Farmer ordered to pay $25,000 for animal cruelty
25 September 2015
A Strathbogie farmer has pleaded guilty at the Benalla Magistrates' Court to a number of animal cruelty offences, including the starvation of a herd of cattle.
Department of Economic Development, Jobs, Transport and Resources (DEDJTR) Animal Health Officer Lachlan King said the farmer was found guilty of aggravated cruelty without conviction, and ordered to pay $25,000 to the RSPCA as part of a one year undertaking to be of good behaviour.
In his comments to the Court, his Honour Magistrate O'Callaghan said "as civilised people we have an obligation to the animals we manage" .
"We have a basic duty as a society to feed, water and keep animals safe. If we neglect that duty, then there has got to be consequences," Magistrate O'Callaghan said.
The Magistrate made it clear that financial and personal crises were no excuse for acts of animal cruelty.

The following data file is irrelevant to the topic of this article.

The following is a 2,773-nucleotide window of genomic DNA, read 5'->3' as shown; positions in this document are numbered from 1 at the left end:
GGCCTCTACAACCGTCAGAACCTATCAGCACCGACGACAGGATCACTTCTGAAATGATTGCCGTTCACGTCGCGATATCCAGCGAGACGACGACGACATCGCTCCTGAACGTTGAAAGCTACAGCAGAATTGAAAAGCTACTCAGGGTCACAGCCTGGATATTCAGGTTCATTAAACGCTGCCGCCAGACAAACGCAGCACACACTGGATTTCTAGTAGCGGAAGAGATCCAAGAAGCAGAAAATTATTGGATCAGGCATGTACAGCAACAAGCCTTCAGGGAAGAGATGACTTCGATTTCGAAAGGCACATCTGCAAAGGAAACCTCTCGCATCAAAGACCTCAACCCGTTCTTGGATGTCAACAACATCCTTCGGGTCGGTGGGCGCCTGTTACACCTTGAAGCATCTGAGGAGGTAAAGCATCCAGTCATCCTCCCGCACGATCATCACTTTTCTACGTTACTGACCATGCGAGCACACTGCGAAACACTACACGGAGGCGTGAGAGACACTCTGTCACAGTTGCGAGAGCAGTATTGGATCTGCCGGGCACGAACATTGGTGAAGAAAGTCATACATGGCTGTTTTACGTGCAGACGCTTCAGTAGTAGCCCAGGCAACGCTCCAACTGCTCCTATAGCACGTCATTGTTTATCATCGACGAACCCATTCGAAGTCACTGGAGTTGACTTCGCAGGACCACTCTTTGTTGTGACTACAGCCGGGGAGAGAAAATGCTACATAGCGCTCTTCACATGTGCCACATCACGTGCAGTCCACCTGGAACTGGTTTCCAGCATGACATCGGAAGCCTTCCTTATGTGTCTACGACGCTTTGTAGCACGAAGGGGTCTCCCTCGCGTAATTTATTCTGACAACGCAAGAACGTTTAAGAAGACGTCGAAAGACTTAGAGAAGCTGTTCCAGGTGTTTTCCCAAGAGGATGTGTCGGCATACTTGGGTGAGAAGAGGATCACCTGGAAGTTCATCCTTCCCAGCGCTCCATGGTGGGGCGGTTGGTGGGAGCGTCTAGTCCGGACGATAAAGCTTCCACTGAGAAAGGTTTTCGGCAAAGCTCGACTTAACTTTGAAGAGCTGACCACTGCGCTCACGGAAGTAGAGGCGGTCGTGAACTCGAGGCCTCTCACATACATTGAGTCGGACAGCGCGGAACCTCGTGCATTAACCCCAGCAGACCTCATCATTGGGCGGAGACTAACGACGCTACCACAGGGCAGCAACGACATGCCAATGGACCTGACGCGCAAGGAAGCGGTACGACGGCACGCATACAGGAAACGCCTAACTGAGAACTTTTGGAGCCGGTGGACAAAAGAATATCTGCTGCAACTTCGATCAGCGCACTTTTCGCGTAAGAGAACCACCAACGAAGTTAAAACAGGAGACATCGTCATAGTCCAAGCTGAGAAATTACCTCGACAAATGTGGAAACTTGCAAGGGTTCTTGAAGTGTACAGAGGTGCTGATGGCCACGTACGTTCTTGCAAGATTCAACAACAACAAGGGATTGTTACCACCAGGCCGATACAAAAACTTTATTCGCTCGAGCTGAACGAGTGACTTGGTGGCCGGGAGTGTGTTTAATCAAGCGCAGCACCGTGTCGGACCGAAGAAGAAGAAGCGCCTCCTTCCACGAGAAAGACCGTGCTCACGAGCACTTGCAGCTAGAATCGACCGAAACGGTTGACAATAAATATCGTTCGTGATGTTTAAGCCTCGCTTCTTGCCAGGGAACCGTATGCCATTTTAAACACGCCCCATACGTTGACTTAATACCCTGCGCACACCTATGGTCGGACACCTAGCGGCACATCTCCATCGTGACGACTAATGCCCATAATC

Magistrate O'Callaghan said this is a serious case of animal cruelty and while I don't consider the accused to be a cruel person, you don't need to be cruel to harm animals.
In imposing the $25,000 penalty, Magistrate O'Callaghan noted the total maximum penalty which could be imposed for these charges was $254,184.
"If farmers are struggling with management decisions or feed budgeting, we implore them to seek assistance or financial advice," Mr King said.
"There are many resources available, both private and public, to assist farmers.
"DEDJTR officers are available to provide information and advice to farmers across the state, including referral to other agencies for assistance if appropriate."
Mr King said that apart from the obvious pain and suffering of the animals, animal welfare breaches can jeopardise Australia's reputation on international livestock markets, which can affect all farmers.
Categorised under: Agriculture,Prosecution